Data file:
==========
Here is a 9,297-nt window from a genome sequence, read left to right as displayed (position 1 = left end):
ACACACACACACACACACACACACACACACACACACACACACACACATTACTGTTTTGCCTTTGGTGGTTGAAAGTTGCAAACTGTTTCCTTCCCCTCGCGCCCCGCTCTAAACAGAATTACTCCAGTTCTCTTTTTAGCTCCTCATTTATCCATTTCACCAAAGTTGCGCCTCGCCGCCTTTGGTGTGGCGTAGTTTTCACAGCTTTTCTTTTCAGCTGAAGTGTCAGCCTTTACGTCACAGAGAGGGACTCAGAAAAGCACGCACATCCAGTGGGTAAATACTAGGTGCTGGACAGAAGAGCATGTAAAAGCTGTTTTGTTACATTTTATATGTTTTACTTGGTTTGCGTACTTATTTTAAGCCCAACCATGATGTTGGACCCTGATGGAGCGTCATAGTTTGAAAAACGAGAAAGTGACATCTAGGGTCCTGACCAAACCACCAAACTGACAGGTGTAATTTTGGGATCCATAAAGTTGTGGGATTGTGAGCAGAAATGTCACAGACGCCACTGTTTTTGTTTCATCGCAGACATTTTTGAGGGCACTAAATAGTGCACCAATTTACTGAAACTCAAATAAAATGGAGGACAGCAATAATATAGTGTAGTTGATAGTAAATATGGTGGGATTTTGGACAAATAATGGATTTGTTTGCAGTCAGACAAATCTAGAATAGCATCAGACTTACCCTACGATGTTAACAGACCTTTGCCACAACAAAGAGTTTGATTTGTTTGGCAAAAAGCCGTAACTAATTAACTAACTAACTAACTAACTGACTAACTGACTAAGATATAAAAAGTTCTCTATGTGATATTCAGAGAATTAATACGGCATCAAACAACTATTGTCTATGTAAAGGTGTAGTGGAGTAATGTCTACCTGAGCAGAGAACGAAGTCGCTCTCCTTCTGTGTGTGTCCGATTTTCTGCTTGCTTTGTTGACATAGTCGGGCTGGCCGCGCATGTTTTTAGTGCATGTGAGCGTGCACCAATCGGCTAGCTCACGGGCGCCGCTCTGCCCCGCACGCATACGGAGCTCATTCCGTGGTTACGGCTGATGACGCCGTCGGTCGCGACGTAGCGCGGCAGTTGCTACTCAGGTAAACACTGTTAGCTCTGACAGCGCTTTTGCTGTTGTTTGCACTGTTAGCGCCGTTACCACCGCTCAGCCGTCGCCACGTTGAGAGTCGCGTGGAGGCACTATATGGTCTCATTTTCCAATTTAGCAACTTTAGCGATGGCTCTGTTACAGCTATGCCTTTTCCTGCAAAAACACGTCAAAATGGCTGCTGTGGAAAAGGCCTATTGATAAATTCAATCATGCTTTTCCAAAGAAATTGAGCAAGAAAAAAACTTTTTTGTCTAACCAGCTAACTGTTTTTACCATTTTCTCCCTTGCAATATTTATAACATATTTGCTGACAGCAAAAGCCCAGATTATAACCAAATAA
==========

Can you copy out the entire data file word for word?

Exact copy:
Here is a 9,297-nt window from a genome sequence, read left to right as displayed (position 1 = left end):
ACACACACACACACACACACACACACACACACACACACACACACACATTACTGTTTTGCCTTTGGTGGTTGAAAGTTGCAAACTGTTTCCTTCCCCTCGCGCCCCGCTCTAAACAGAATTACTCCAGTTCTCTTTTTAGCTCCTCATTTATCCATTTCACCAAAGTTGCGCCTCGCCGCCTTTGGTGTGGCGTAGTTTTCACAGCTTTTCTTTTCAGCTGAAGTGTCAGCCTTTACGTCACAGAGAGGGACTCAGAAAAGCACGCACATCCAGTGGGTAAATACTAGGTGCTGGACAGAAGAGCATGTAAAAGCTGTTTTGTTACATTTTATATGTTTTACTTGGTTTGCGTACTTATTTTAAGCCCAACCATGATGTTGGACCCTGATGGAGCGTCATAGTTTGAAAAACGAGAAAGTGACATCTAGGGTCCTGACCAAACCACCAAACTGACAGGTGTAATTTTGGGATCCATAAAGTTGTGGGATTGTGAGCAGAAATGTCACAGACGCCACTGTTTTTGTTTCATCGCAGACATTTTTGAGGGCACTAAATAGTGCACCAATTTACTGAAACTCAAATAAAATGGAGGACAGCAATAATATAGTGTAGTTGATAGTAAATATGGTGGGATTTTGGACAAATAATGGATTTGTTTGCAGTCAGACAAATCTAGAATAGCATCAGACTTACCCTACGATGTTAACAGACCTTTGCCACAACAAAGAGTTTGATTTGTTTGGCAAAAAGCCGTAACTAATTAACTAACTAACTAACTAACTGACTAACTGACTAAGATATAAAAAGTTCTCTATGTGATATTCAGAGAATTAATACGGCATCAAACAACTATTGTCTATGTAAAGGTGTAGTGGAGTAATGTCTACCTGAGCAGAGAACGAAGTCGCTCTCCTTCTGTGTGTGTCCGATTTTCTGCTTGCTTTGTTGACATAGTCGGGCTGGCCGCGCATGTTTTTAGTGCATGTGAGCGTGCACCAATCGGCTAGCTCACGGGCGCCGCTCTGCCCCGCACGCATACGGAGCTCATTCCGTGGTTACGGCTGATGACGCCGTCGGTCGCGACGTAGCGCGGCAGTTGCTACTCAGGTAAACACTGTTAGCTCTGACAGCGCTTTTGCTGTTGTTTGCACTGTTAGCGCCGTTACCACCGCTCAGCCGTCGCCACGTTGAGAGTCGCGTGGAGGCACTATATGGTCTCATTTTCCAATTTAGCAACTTTAGCGATGGCTCTGTTACAGCTATGCCTTTTCCTGCAAAAACACGTCAAAATGGCTGCTGTGGAAAAGGCCTATTGATAAATTCAATCATGCTTTTCCAAAGAAATTGAGCAAGAAAAAAACTTTTTTGTCTAACCAGCTAACTGTTTTTACCATTTTCTCCCTTGCAATATTTATAACATATTTGCTGACAGCAAAAGCCCAGATTATAACCAAATAA